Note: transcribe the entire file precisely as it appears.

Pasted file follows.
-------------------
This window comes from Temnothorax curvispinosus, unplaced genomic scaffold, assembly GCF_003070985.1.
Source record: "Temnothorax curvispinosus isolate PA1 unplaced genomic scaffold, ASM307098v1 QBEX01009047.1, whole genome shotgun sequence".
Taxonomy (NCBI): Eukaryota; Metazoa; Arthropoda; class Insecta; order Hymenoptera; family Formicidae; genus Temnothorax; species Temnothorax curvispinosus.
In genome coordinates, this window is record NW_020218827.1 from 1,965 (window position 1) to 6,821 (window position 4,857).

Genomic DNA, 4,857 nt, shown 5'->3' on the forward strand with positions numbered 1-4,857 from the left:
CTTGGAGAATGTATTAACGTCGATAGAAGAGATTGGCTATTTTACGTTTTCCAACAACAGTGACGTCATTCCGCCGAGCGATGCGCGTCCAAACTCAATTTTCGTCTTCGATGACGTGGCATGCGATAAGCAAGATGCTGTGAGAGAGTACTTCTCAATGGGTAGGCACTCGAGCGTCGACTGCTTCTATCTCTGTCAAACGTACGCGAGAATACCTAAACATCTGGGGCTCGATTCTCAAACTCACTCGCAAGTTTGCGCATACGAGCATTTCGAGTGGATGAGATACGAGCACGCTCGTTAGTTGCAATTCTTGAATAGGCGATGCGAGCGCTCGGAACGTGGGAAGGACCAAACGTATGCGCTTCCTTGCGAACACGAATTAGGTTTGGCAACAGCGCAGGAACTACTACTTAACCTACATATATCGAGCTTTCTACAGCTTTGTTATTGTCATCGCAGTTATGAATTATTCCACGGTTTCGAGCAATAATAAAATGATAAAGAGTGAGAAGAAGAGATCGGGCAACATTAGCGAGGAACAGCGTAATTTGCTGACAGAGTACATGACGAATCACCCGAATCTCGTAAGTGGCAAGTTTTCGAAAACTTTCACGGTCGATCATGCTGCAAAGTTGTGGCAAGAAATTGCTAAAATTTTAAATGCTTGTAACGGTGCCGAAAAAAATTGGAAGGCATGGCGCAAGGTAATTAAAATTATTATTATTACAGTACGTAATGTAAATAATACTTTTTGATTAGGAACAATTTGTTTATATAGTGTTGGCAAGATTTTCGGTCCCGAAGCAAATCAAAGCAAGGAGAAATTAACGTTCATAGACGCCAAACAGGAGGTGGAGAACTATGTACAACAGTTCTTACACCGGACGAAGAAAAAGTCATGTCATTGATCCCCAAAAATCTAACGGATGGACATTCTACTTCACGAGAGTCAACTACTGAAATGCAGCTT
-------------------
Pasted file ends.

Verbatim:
This window comes from Temnothorax curvispinosus, unplaced genomic scaffold, assembly GCF_003070985.1.
Source record: "Temnothorax curvispinosus isolate PA1 unplaced genomic scaffold, ASM307098v1 QBEX01009047.1, whole genome shotgun sequence".
Taxonomy (NCBI): Eukaryota; Metazoa; Arthropoda; class Insecta; order Hymenoptera; family Formicidae; genus Temnothorax; species Temnothorax curvispinosus.
In genome coordinates, this window is record NW_020218827.1 from 1,965 (window position 1) to 6,821 (window position 4,857).

Genomic DNA, 4,857 nt, shown 5'->3' on the forward strand with positions numbered 1-4,857 from the left:
CTTGGAGAATGTATTAACGTCGATAGAAGAGATTGGCTATTTTACGTTTTCCAACAACAGTGACGTCATTCCGCCGAGCGATGCGCGTCCAAACTCAATTTTCGTCTTCGATGACGTGGCATGCGATAAGCAAGATGCTGTGAGAGAGTACTTCTCAATGGGTAGGCACTCGAGCGTCGACTGCTTCTATCTCTGTCAAACGTACGCGAGAATACCTAAACATCTGGGGCTCGATTCTCAAACTCACTCGCAAGTTTGCGCATACGAGCATTTCGAGTGGATGAGATACGAGCACGCTCGTTAGTTGCAATTCTTGAATAGGCGATGCGAGCGCTCGGAACGTGGGAAGGACCAAACGTATGCGCTTCCTTGCGAACACGAATTAGGTTTGGCAACAGCGCAGGAACTACTACTTAACCTACATATATCGAGCTTTCTACAGCTTTGTTATTGTCATCGCAGTTATGAATTATTCCACGGTTTCGAGCAATAATAAAATGATAAAGAGTGAGAAGAAGAGATCGGGCAACATTAGCGAGGAACAGCGTAATTTGCTGACAGAGTACATGACGAATCACCCGAATCTCGTAAGTGGCAAGTTTTCGAAAACTTTCACGGTCGATCATGCTGCAAAGTTGTGGCAAGAAATTGCTAAAATTTTAAATGCTTGTAACGGTGCCGAAAAAAATTGGAAGGCATGGCGCAAGGTAATTAAAATTATTATTATTACAGTACGTAATGTAAATAATACTTTTTGATTAGGAACAATTTGTTTATATAGTGTTGGCAAGATTTTCGGTCCCGAAGCAAATCAAAGCAAGGAGAAATTAACGTTCATAGACGCCAAACAGGAGGTGGAGAACTATGTACAACAGTTCTTACACCGGACGAAGAAAAAGTCATGTCATTGATCCCCAAAAATCTAACGGATGGACATTCTACTTCACGAGAGTCAACTACTGAAATGCAGCTT